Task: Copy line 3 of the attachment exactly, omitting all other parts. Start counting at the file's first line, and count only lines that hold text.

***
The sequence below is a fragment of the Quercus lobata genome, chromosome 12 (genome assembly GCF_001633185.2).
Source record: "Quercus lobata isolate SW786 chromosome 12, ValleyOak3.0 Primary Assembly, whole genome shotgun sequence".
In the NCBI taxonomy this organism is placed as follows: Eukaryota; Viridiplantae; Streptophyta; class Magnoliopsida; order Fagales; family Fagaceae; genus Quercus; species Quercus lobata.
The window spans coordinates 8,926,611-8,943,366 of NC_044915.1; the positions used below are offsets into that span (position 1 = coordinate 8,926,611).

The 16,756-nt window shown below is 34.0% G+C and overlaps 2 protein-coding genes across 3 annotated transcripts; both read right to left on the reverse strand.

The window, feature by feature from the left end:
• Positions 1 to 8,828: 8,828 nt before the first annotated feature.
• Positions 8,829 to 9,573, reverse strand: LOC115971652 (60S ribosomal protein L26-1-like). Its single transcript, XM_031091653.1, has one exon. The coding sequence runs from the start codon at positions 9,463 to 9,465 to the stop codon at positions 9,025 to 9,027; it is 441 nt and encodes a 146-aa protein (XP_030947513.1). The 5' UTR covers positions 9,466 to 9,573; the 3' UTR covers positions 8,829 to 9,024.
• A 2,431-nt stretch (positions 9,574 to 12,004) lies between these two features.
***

In the NCBI taxonomy this organism is placed as follows: Eukaryota; Viridiplantae; Streptophyta; class Magnoliopsida; order Fagales; family Fagaceae; genus Quercus; species Quercus lobata.